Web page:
The conversation ranged from the critical functions of the media, the impact of financial constraints, and the prospects for sustaining investigative journalism.

The discussion commenced with a fundamental question posed by Nick on the purpose of the media. Drawing from historical contexts and contemporary challenges, panellists underscored the indispensable role of the media in fostering informed citizenship and facilitating democratic deliberation. 

Speaking on the importance of public service media, Joyce McMillan, critic and columnist at the Scotsman, said:

“It’s clear that the media is the lifeblood of any kind of working polity. You can’t have a political community without reasonably reliable communications.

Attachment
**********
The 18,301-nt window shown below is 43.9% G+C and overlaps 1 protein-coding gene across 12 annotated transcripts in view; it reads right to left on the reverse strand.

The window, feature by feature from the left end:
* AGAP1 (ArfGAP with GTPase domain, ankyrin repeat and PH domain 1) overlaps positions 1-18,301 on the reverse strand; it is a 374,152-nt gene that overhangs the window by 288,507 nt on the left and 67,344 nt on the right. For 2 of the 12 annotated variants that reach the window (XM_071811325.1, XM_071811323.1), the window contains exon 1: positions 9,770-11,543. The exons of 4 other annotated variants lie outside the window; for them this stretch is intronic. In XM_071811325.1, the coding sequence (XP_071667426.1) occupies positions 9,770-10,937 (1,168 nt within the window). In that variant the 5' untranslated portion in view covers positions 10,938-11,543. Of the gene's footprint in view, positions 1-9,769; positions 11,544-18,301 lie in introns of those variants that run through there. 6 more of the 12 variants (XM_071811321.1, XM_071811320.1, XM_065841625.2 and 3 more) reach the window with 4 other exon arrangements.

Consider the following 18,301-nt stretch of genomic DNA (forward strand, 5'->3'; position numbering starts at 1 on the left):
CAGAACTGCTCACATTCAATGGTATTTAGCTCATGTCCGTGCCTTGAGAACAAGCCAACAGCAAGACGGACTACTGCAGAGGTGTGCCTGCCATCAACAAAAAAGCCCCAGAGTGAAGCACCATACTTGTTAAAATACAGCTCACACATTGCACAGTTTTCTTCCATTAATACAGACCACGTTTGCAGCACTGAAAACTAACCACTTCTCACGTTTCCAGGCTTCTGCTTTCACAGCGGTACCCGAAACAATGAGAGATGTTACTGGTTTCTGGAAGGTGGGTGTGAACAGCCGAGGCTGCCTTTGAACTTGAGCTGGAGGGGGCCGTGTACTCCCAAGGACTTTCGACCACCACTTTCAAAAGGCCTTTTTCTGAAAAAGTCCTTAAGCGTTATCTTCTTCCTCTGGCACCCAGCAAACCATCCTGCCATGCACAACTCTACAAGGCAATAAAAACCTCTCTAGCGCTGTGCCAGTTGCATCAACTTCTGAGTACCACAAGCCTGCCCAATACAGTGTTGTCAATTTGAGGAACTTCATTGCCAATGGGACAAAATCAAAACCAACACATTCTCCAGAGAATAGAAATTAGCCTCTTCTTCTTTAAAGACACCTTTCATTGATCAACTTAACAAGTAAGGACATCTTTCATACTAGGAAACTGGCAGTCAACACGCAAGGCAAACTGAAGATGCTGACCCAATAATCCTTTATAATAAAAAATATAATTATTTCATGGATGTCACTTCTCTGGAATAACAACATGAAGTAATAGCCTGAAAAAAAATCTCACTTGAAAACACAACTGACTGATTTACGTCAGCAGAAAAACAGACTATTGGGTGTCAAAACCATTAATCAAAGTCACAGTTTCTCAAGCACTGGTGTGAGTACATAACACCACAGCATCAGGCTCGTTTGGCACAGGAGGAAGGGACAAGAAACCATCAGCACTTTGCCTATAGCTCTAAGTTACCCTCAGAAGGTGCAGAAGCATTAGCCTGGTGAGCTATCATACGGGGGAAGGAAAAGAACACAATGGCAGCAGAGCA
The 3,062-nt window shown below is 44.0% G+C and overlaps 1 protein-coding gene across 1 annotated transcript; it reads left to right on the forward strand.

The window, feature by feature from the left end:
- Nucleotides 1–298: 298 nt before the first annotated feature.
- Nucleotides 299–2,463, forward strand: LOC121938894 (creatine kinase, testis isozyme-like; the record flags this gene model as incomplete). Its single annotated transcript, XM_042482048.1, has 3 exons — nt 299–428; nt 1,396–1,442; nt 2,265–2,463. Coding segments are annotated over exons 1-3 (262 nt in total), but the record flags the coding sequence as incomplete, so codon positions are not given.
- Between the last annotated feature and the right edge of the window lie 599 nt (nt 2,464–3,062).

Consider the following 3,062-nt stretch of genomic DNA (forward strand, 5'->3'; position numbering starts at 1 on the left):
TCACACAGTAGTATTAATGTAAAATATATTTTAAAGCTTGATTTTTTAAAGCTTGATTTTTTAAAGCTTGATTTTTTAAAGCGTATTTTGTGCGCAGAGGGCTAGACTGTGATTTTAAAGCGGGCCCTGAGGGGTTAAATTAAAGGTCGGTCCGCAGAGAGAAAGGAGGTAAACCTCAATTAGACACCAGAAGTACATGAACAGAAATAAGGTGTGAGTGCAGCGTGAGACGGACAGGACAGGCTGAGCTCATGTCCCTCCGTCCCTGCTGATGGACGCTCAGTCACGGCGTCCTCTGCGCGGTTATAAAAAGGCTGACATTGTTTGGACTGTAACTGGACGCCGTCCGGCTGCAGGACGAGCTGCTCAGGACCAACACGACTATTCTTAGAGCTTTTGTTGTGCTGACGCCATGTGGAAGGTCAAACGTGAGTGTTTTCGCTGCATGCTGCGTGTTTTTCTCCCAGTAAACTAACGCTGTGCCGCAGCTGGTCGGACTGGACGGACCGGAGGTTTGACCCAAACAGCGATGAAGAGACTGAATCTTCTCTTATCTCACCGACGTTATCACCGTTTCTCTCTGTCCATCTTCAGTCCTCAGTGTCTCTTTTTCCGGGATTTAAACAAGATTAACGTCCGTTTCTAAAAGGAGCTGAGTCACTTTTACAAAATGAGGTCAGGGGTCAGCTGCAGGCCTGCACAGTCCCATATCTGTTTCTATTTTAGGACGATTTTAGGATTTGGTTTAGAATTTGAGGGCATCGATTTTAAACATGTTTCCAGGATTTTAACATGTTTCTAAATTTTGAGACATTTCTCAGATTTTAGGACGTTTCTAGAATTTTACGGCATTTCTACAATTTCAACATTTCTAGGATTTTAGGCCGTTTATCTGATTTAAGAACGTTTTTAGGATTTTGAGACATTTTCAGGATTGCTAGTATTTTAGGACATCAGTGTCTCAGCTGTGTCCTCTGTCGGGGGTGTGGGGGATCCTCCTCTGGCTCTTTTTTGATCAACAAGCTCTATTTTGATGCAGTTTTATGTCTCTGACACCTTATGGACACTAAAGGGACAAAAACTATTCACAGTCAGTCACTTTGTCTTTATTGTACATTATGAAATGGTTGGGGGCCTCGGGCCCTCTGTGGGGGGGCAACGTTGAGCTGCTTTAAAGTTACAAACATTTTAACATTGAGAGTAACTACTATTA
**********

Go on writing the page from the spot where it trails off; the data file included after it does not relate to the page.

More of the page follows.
“Media is vital as a way of holding communities together, enabling them to assess the situation that they’re in, and enabling them to make informed decisions.”

The focus of the panel discussion was the need for a functioning Scottish Public Interest Journalism Institute to support the development of Scottish-based news outlets and further the impact of community journalism.

Because, amidst changing business models and economic pressures, the traditional mechanisms sustaining journalism have been strained. Joyce lamented the diminishing resources available, emphasising the detrimental effects on both local and national coverage. She noted:

“We’re seeing newsrooms shrink, investigative teams disbanded, and important stories left untold. This isn’t just a loss for journalists; it’s a loss for society as a whole.”